Yeah, my point is that I generally find the "stable" tag
that the revision often marked "stable" is known to have any
According to the FAQ:
| The term "stable" refers to the last "general use" release
| that has demonstrated itself as being reliable in real
| world environments.
I'm curious. How is that tested, and whose "real world environments"
the litmus test?
In particular right now, there is a known DoS
2.3.27, which to me means in no way would I even deploy it,
since there's an existing exploit.
In your environment that makes a lot of sense. In mine, that would be less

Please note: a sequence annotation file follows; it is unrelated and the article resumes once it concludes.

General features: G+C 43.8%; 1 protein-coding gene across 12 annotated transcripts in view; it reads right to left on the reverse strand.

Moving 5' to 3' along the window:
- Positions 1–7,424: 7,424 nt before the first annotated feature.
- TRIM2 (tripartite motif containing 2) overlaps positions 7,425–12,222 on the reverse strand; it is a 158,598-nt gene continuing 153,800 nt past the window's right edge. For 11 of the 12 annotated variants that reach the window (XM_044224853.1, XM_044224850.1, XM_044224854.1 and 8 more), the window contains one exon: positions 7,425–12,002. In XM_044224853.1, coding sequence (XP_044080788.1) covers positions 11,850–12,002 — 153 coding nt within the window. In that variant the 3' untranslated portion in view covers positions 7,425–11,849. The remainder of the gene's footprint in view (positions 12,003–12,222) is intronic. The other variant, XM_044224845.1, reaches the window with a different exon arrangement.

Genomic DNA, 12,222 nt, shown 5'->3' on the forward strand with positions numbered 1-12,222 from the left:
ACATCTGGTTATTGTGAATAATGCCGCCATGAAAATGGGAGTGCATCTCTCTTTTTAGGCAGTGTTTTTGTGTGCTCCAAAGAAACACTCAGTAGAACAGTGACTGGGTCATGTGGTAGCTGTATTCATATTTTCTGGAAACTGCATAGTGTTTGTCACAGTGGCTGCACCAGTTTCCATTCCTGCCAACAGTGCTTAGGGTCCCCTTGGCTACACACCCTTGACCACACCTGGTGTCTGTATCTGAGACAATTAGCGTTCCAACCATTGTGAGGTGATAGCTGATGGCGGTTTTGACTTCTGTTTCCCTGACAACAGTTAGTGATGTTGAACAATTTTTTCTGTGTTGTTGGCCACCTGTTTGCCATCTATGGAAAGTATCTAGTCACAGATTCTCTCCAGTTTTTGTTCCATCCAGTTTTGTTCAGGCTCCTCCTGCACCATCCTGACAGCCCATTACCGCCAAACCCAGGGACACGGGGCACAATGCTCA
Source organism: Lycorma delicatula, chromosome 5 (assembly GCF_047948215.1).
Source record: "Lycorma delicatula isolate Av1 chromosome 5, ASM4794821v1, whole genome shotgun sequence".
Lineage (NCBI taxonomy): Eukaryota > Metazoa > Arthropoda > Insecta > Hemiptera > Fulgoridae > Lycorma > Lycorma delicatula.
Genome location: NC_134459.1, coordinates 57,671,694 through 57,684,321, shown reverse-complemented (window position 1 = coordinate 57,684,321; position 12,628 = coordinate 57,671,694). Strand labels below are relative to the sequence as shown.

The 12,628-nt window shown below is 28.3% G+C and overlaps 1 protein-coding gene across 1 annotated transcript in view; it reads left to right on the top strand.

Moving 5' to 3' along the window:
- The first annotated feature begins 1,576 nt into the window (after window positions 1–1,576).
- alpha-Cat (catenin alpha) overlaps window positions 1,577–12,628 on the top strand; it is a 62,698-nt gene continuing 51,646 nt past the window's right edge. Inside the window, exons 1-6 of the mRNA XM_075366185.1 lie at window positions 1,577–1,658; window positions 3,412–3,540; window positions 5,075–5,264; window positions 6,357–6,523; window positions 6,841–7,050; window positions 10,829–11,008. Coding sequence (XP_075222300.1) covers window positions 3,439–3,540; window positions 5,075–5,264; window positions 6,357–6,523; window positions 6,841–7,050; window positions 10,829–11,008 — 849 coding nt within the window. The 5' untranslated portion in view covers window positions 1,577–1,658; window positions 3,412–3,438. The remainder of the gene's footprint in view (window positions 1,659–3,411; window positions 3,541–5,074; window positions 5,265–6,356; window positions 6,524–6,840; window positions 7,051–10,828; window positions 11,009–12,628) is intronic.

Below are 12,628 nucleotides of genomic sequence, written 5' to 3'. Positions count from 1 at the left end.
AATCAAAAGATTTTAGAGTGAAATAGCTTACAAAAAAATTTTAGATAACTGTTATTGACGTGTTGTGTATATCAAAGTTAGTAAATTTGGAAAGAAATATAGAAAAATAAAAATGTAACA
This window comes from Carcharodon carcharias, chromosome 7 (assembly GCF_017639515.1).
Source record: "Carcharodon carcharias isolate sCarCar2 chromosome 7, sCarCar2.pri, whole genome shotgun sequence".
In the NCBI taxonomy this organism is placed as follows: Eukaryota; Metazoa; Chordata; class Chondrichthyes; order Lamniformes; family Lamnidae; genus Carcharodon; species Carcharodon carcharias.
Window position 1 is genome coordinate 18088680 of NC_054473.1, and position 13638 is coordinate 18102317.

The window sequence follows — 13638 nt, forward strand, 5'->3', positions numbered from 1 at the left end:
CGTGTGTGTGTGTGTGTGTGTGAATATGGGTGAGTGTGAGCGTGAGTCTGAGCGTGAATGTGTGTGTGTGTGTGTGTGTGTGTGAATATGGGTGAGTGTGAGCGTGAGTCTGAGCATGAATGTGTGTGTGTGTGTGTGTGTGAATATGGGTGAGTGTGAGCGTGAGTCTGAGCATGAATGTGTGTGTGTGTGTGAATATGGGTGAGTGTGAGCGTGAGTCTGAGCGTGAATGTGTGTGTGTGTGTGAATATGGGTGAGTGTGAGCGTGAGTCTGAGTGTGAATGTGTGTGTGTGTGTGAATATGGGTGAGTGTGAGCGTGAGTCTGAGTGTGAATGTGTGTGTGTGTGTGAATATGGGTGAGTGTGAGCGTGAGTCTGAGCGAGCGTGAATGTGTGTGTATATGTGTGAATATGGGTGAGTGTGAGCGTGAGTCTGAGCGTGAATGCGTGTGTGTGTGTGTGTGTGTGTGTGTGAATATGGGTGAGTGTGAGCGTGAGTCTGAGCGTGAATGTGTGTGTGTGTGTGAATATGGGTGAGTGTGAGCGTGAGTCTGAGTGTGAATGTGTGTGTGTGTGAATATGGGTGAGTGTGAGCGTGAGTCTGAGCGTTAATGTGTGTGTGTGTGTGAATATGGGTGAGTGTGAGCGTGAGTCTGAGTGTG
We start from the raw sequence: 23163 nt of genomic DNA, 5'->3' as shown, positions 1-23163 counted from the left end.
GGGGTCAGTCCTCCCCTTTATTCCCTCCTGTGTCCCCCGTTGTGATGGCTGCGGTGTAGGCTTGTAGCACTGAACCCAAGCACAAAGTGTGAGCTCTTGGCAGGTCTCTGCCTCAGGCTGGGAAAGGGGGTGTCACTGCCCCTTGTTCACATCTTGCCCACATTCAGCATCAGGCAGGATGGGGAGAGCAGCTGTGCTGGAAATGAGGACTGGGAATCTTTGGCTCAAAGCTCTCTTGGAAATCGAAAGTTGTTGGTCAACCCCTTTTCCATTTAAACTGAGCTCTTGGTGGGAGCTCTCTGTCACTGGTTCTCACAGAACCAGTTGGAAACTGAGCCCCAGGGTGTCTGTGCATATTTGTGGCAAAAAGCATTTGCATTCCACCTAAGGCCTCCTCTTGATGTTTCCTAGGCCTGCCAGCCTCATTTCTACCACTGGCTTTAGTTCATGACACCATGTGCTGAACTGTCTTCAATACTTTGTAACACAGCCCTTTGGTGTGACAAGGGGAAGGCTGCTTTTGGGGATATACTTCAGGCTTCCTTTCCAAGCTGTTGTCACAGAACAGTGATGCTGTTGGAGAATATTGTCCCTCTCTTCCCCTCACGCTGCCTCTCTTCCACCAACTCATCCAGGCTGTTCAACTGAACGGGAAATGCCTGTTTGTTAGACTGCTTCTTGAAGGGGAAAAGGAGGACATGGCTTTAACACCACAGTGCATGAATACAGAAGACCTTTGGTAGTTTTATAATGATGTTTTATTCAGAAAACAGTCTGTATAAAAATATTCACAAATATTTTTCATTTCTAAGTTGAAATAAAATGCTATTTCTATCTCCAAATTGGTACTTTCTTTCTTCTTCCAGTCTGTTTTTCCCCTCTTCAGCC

of a concern.
The general policy Lesley is using I
think is flawed. ;)
The policy is based on comments such as the above quoted from the FAQ.
Personally, I feel a little nervous about rolling out a 4-points-old
release. My employer feels nervous about rolling out a newer release that
hasn't had as much real-world bedding-in time, and I can see his point.
The outcome is that we will continue to go with "stable". We will easily be
able to roll back to our current release if there are problems that are
immediately evident. But I may well build a later release and have it on
hand "just in case".
Thanks for input, everyone.
Linux Systems Administrator
Opus International Consultants Ltd
Tel +64 4 471 7002, Fax +64 4 473 3017
Level 9 Majestic Centre, 100 Willis Street, PO Box 12 343
Wellington, New Zealand